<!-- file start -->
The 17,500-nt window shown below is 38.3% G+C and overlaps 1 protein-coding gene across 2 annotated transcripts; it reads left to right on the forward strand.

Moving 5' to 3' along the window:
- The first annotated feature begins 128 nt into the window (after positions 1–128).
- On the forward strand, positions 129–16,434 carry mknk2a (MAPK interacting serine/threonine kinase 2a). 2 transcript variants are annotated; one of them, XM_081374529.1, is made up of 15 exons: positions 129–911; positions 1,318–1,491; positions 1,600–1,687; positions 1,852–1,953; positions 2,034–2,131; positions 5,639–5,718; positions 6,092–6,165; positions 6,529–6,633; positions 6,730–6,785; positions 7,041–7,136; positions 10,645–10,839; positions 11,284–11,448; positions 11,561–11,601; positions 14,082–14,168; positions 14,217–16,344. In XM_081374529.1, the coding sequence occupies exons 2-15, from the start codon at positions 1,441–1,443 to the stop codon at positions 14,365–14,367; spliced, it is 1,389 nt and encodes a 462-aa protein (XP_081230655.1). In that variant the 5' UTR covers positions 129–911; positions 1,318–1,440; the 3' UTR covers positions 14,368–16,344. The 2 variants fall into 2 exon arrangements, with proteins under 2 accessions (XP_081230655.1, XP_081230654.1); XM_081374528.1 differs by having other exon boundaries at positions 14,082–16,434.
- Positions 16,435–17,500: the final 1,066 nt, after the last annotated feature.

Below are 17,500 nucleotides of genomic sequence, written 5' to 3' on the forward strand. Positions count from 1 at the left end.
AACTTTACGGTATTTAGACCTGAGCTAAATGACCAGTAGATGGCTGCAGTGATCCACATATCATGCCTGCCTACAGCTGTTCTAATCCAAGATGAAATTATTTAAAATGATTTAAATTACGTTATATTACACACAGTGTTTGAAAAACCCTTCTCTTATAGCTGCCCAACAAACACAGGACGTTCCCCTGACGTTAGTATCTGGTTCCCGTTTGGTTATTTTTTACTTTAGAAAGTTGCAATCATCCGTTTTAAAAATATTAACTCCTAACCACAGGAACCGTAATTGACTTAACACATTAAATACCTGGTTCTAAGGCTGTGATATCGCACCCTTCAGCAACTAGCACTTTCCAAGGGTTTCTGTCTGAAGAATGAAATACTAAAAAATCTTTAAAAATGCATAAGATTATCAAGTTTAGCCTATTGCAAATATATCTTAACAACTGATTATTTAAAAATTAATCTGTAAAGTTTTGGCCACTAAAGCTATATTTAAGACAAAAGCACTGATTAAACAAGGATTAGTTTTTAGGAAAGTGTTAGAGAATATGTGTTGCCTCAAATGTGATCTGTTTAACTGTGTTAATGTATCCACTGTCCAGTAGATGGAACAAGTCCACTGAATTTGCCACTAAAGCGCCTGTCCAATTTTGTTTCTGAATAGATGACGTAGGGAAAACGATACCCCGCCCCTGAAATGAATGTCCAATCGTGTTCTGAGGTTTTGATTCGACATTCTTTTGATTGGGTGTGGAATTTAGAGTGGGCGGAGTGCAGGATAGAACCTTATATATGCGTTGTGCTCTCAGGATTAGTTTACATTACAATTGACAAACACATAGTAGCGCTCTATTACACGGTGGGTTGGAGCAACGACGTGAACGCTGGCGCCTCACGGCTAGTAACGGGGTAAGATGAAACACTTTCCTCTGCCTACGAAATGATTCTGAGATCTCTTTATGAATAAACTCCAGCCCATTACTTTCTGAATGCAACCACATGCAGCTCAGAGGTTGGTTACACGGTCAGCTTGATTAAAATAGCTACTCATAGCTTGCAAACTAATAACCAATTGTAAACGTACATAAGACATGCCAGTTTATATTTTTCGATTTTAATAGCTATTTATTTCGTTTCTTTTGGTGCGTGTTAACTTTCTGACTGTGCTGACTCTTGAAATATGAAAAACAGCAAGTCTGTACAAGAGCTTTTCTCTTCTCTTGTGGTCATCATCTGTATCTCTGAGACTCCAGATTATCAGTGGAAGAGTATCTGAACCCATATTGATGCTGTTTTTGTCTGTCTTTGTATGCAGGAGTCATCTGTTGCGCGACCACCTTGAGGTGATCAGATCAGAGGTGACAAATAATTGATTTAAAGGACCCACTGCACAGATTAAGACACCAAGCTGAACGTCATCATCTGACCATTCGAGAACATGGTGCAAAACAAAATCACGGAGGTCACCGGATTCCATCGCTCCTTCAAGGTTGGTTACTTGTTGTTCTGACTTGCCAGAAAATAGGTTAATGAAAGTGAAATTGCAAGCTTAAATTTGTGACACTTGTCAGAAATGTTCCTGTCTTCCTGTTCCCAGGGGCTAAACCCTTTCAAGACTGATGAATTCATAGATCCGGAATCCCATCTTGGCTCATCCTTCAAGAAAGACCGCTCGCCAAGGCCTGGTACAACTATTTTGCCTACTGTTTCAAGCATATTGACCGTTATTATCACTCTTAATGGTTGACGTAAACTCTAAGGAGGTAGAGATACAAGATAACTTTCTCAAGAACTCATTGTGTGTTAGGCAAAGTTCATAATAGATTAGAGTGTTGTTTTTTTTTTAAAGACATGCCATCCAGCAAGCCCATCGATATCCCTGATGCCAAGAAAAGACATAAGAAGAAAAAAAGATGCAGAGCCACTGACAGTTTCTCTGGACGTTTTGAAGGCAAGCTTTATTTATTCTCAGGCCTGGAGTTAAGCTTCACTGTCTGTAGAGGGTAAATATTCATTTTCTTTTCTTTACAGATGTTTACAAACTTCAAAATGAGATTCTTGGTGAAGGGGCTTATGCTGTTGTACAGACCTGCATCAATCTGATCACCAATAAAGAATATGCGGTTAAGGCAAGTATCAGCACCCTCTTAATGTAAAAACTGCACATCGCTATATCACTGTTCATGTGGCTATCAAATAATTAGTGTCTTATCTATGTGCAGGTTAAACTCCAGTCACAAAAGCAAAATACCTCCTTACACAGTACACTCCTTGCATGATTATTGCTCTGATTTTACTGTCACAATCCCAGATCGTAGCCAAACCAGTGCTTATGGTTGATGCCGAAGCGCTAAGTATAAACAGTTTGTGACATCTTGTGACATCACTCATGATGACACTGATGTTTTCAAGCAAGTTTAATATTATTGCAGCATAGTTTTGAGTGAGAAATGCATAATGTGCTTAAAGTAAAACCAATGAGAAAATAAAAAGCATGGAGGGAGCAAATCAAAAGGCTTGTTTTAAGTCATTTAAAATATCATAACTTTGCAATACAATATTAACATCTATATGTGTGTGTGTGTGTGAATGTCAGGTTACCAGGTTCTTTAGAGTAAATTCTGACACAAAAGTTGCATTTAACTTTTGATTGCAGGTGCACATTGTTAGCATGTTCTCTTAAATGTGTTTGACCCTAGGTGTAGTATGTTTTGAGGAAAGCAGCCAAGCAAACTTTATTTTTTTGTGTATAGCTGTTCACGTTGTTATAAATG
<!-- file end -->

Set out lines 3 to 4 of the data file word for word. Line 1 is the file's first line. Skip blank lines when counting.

- The first annotated feature begins 128 nt into the window (after positions 1–128).
- On the forward strand, positions 129–16,434 carry mknk2a (MAPK interacting serine/threonine kinase 2a). 2 transcript variants are annotated; one of them, XM_081374529.1, is made up of 15 exons: positions 129–911; positions 1,318–1,491; positions 1,600–1,687; positions 1,852–1,953; positions 2,034–2,131; positions 5,639–5,718; positions 6,092–6,165; positions 6,529–6,633; positions 6,730–6,785; positions 7,041–7,136; positions 10,645–10,839; positions 11,284–11,448; positions 11,561–11,601; positions 14,082–14,168; positions 14,217–16,344. In XM_081374529.1, the coding sequence occupies exons 2-15, from the start codon at positions 1,441–1,443 to the stop codon at positions 14,365–14,367; spliced, it is 1,389 nt and encodes a 462-aa protein (XP_081230655.1). In that variant the 5' UTR covers positions 129–911; positions 1,318–1,440; the 3' UTR covers positions 14,368–16,344. The 2 variants fall into 2 exon arrangements, with proteins under 2 accessions (XP_081230655.1, XP_081230654.1); XM_081374528.1 differs by having other exon boundaries at positions 14,082–16,434.